Recently, two scientific publications on the cultivation of this interesting plant have been published.
Wastewater and manure treatment has become an important aspect in improving the sustainability and circularity of conventional agriculture. A frequently used method to remove excess nutrients from manure is by subsequently centrifugation of manure and biological treatment of the liquid fraction. As a result, N and P are strongly reduced from the liquid fraction of manure. To further reduce N and P content of the effluent, a wetland is a technique commonly used worldwide. However, all previous mentioned processes are a cost for farmers. Additionally, no nutrients are recycled within the system. Therefore, floating wetland plants like duckweed can be used in order to convert the removed nutrients in the wetland to proteins which can be a source for feed and substitute commonly imported protein sources.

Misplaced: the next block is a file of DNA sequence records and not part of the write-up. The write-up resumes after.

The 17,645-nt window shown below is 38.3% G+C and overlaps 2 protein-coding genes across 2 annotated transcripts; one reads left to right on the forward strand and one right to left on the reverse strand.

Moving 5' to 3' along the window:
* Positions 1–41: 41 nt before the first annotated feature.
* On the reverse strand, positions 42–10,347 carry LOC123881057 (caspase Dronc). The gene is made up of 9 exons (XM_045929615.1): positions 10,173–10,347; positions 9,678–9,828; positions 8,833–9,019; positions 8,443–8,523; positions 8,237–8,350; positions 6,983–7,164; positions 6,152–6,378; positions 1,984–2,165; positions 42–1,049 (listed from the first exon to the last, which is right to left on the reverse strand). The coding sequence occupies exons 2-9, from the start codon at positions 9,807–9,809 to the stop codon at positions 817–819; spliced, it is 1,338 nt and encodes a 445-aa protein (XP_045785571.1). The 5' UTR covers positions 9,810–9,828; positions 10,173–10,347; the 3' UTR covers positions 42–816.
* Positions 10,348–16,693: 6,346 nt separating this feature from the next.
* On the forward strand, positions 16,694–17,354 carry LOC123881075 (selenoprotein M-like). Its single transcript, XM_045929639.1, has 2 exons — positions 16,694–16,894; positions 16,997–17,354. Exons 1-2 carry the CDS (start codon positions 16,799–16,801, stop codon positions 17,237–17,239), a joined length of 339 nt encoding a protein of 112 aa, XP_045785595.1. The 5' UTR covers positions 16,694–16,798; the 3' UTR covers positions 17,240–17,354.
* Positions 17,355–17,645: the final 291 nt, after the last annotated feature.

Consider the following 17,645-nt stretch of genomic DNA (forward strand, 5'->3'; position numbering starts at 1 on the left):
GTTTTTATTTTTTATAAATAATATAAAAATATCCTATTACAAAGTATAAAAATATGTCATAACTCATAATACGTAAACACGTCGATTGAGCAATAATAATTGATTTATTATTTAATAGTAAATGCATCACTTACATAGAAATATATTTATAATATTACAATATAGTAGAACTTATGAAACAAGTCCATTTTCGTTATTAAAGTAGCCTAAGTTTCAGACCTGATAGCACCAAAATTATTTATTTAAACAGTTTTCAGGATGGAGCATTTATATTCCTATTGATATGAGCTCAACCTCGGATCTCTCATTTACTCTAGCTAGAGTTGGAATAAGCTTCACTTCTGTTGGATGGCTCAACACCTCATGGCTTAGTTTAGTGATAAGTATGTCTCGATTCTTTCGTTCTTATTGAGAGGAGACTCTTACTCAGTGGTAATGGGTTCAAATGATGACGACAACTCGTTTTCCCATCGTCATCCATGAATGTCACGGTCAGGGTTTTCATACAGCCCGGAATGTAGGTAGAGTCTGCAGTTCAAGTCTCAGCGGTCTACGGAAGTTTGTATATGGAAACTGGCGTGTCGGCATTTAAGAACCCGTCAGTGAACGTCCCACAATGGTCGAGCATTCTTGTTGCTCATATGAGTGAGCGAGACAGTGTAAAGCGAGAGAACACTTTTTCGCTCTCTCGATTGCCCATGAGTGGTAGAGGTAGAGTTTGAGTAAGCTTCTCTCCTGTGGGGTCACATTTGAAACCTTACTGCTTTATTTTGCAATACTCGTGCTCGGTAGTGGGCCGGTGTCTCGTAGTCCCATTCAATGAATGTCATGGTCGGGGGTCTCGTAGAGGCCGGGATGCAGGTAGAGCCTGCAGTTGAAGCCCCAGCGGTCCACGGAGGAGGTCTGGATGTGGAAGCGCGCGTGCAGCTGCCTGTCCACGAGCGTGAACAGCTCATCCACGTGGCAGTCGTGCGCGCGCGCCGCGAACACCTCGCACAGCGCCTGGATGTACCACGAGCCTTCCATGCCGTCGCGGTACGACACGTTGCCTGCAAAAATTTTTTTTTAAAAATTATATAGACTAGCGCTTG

During the last years, Inagro and Ghent University are doing research on this wonderful small plant. They are now happy to share with you two papers that result from this research. The first paper proves that duckweed can effectively remove nutrients from agriculture wastewaters while producing quality protein. In the second publication, the nitrate accumulation of this plant was investigated. It was found that duckweed’s nitrate content is below safety limits for human consumption. However, there could be a potential risk for ruminants as these are more sensitive to nitrate conversions in their gastro-intestinal track. Nevertheless, the nitrate content depended strongly on the medium composition. The results indicate that pH and nitrate content might be very important driving forces which might minimize nitrate accumulation risks.
Check out the two open access publications below:
If you would like to find out more on this small plant, get in touch with Reindert Devlamynck.